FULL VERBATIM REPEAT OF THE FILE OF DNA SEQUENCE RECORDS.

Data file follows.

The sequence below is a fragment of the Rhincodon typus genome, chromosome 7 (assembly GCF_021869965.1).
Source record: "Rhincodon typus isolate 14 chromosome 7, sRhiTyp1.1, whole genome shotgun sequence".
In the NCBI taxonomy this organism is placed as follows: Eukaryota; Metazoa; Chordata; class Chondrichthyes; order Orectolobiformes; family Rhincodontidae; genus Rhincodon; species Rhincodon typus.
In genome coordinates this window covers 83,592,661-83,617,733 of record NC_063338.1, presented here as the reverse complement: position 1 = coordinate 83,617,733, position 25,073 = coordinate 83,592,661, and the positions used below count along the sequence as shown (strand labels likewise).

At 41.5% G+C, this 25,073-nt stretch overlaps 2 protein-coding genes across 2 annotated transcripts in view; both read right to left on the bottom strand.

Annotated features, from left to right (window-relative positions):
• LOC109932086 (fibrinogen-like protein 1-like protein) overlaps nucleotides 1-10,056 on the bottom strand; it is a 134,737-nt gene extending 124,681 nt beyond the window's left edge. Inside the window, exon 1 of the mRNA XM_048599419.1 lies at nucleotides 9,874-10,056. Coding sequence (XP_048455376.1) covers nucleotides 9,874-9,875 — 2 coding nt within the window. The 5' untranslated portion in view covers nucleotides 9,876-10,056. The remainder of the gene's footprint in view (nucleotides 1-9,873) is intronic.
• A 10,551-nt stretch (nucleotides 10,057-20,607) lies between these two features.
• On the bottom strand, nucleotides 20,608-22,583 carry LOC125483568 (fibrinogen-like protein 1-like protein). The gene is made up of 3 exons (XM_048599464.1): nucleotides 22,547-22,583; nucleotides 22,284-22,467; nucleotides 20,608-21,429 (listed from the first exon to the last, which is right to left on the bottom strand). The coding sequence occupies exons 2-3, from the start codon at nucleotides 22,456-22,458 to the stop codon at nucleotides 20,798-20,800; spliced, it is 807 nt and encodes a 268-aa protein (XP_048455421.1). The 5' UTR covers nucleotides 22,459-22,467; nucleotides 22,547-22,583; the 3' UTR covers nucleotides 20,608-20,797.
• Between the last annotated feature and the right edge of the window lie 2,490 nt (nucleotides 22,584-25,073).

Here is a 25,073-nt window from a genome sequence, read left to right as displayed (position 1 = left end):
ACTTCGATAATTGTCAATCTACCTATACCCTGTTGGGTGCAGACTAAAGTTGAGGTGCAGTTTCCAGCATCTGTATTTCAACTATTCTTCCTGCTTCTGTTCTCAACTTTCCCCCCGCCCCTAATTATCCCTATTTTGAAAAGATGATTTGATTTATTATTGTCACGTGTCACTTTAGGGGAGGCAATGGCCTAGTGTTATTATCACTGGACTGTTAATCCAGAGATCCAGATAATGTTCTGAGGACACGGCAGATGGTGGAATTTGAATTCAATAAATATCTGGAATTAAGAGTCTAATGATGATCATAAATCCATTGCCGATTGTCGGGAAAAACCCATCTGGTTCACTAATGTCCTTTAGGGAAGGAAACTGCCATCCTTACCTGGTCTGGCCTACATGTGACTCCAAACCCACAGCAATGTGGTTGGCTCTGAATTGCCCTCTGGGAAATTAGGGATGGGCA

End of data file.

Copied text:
The sequence below is a fragment of the Rhincodon typus genome, chromosome 7 (assembly GCF_021869965.1).
Source record: "Rhincodon typus isolate 14 chromosome 7, sRhiTyp1.1, whole genome shotgun sequence".
In the NCBI taxonomy this organism is placed as follows: Eukaryota; Metazoa; Chordata; class Chondrichthyes; order Orectolobiformes; family Rhincodontidae; genus Rhincodon; species Rhincodon typus.
In genome coordinates this window covers 83,592,661-83,617,733 of record NC_063338.1, presented here as the reverse complement: position 1 = coordinate 83,617,733, position 25,073 = coordinate 83,592,661, and the positions used below count along the sequence as shown (strand labels likewise).

At 41.5% G+C, this 25,073-nt stretch overlaps 2 protein-coding genes across 2 annotated transcripts in view; both read right to left on the bottom strand.

Annotated features, from left to right (window-relative positions):
• LOC109932086 (fibrinogen-like protein 1-like protein) overlaps nucleotides 1-10,056 on the bottom strand; it is a 134,737-nt gene extending 124,681 nt beyond the window's left edge. Inside the window, exon 1 of the mRNA XM_048599419.1 lies at nucleotides 9,874-10,056. Coding sequence (XP_048455376.1) covers nucleotides 9,874-9,875 — 2 coding nt within the window. The 5' untranslated portion in view covers nucleotides 9,876-10,056. The remainder of the gene's footprint in view (nucleotides 1-9,873) is intronic.
• A 10,551-nt stretch (nucleotides 10,057-20,607) lies between these two features.
• On the bottom strand, nucleotides 20,608-22,583 carry LOC125483568 (fibrinogen-like protein 1-like protein). The gene is made up of 3 exons (XM_048599464.1): nucleotides 22,547-22,583; nucleotides 22,284-22,467; nucleotides 20,608-21,429 (listed from the first exon to the last, which is right to left on the bottom strand). The coding sequence occupies exons 2-3, from the start codon at nucleotides 22,456-22,458 to the stop codon at nucleotides 20,798-20,800; spliced, it is 807 nt and encodes a 268-aa protein (XP_048455421.1). The 5' UTR covers nucleotides 22,459-22,467; nucleotides 22,547-22,583; the 3' UTR covers nucleotides 20,608-20,797.
• Between the last annotated feature and the right edge of the window lie 2,490 nt (nucleotides 22,584-25,073).

Here is a 25,073-nt window from a genome sequence, read left to right as displayed (position 1 = left end):
ACTTCGATAATTGTCAATCTACCTATACCCTGTTGGGTGCAGACTAAAGTTGAGGTGCAGTTTCCAGCATCTGTATTTCAACTATTCTTCCTGCTTCTGTTCTCAACTTTCCCCCCGCCCCTAATTATCCCTATTTTGAAAAGATGATTTGATTTATTATTGTCACGTGTCACTTTAGGGGAGGCAATGGCCTAGTGTTATTATCACTGGACTGTTAATCCAGAGATCCAGATAATGTTCTGAGGACACGGCAGATGGTGGAATTTGAATTCAATAAATATCTGGAATTAAGAGTCTAATGATGATCATAAATCCATTGCCGATTGTCGGGAAAAACCCATCTGGTTCACTAATGTCCTTTAGGGAAGGAAACTGCCATCCTTACCTGGTCTGGCCTACATGTGACTCCAAACCCACAGCAATGTGGTTGGCTCTGAATTGCCCTCTGGGAAATTAGGGATGGGCA